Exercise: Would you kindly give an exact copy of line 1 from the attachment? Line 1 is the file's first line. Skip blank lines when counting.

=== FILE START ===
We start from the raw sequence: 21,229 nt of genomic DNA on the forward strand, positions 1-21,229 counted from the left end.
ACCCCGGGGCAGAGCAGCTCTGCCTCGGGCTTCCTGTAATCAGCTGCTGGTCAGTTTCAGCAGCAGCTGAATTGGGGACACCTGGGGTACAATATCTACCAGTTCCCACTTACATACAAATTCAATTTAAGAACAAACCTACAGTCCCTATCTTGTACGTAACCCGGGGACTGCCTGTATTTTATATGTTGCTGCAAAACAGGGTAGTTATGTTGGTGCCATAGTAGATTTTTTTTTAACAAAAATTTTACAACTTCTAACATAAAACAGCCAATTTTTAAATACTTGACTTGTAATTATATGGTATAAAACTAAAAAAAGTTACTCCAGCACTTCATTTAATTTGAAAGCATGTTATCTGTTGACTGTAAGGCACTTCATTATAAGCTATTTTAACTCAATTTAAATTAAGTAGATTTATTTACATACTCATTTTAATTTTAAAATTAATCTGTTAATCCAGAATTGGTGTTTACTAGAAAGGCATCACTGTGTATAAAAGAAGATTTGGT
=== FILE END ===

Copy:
We start from the raw sequence: 21,229 nt of genomic DNA on the forward strand, positions 1-21,229 counted from the left end.